15. Thank you Yajna. I am flying this afternoon so I will have some time at the airport to look into the India forum for the idli posts. There is much literature that provides guidance on the importance of amylose/amylopectin ratios to good quality idli. I have tried different varieties of rice and found that parboiled rice was consistent, and per Jenni's guidance, and following the principle that "if it ain't broke don't fix it" have kept that part of the equation constant.
  16. Jenni, Yes - 30°C is about optimum temperature for incubating bacteria of many varieties and of course the humidity and available nutrients further encourage them. But for the good guys as well as the bad it is always a race to see who wins, and doubling times at that temperature for many species is on the order of 90 min, so a 15 hr fermentation extended to 48 hrs provides for additional growth of opportunistic contaminants by a factor of about a 1,000,000:1. After 15 hrs it is usually clear whether the idli are progressing and the question becomes "is there something else growing here that is suppressing the leuconostoc. I have tried using a starter from a prior batch to speed things up (successfully) but I also discovered that you can't do that on a continuing basis for exactly the reason you point out - you are providing the absolute optimum conditions for the contaminants. In sourdough bread starters the pH drops below 4.5 and suppresses many competitors (including the notorious and pesky leuconostoc mesenteroides), but idli starts at around pH 6 and seems to rarely go below pH 5. I am looking for other sources of urad gota - just to see if I observe the same behavior in a different batch while trying to find the the government-mandated protocols for processing imported legumes. When I find a new source that works, I will run some thermal tolerance tests to see how long and how hot I have to heat the urad to get the behavior I am currently seeing. I have tried this with rice - subjecting it to dry heat at 80°C for 24 hrs produces no growth on agar.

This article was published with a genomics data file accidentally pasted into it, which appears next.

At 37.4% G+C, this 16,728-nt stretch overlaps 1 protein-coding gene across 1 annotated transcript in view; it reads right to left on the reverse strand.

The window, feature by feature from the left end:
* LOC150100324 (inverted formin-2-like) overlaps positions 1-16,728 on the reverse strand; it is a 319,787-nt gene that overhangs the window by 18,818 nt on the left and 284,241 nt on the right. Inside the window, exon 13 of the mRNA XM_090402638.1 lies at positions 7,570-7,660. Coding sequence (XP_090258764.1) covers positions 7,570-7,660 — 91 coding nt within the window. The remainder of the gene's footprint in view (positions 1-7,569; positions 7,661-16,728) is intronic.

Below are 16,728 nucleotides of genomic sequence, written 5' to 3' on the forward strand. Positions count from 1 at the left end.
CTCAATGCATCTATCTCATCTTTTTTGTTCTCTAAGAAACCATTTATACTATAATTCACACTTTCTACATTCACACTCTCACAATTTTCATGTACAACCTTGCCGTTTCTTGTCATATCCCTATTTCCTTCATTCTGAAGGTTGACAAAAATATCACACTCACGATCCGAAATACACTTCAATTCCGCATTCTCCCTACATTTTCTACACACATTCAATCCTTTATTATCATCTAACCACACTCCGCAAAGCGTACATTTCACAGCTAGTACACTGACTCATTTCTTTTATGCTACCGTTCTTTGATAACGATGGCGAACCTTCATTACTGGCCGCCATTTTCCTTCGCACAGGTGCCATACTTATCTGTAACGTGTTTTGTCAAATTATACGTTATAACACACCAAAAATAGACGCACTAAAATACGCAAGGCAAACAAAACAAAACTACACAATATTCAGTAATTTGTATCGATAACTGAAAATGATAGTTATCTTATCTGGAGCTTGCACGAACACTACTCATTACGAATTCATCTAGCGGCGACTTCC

17. Thanks Jenni. I am consistent with your 3:1 ratio of rice to urad though I recognize that lots of people insist on less rice, and your addition of poha is actually going the other way. The amount of water has to match the grinding time to get the right viscosity in the finished batter. I have accidentally let the grinder run too long and had to add a little water to thin it out. I suspect that the poha would act to suck up some additional water and smooth out the final product. The guar gum is a good functional substitute for methi without adding any color so I get nice white idli and don't experience significant syneresis during what might be 12 hrs of refrigeration between when the batter is sufficiently fermented and when I steam the idli. You can also use xanthan gum which has no flavor but costs a bit more (I can't taste the guar at the concentration in which it is used here, though in more delicate applications I do switch over and use xanthan). I suppose I could try a batch without the guar just to see if is affecting anything but I am still using the same batch of guar gum that I got two years ago and it has worked just fine for all that time. I did have difficulty getting reasonable fermentation times with some early batches when I was using urad dhal (split beans) so, on a suggestion that I found on-line, I switched over to urad gota. I also have run tests where I washed the gota in one batch and did not wash the gota used for another batch and verified that the unwashed beans ferment more quickly, but the washed beans will still make a nice idli after a few more doubling times. I even ran one case where I sterilized the surface of the urad gota in 3% hydrogen peroxide for a couple of hours and I still got a good result (which convinces me that the bacteria are actually in the bean itself and not just on the surface). It is in part this persistent presence of the leuconostoc bacteria that makes me suspect that I have managed to get a supply of well-sterilized urad gota (and I have little confidence that Doc PS - I am a big fan of yours.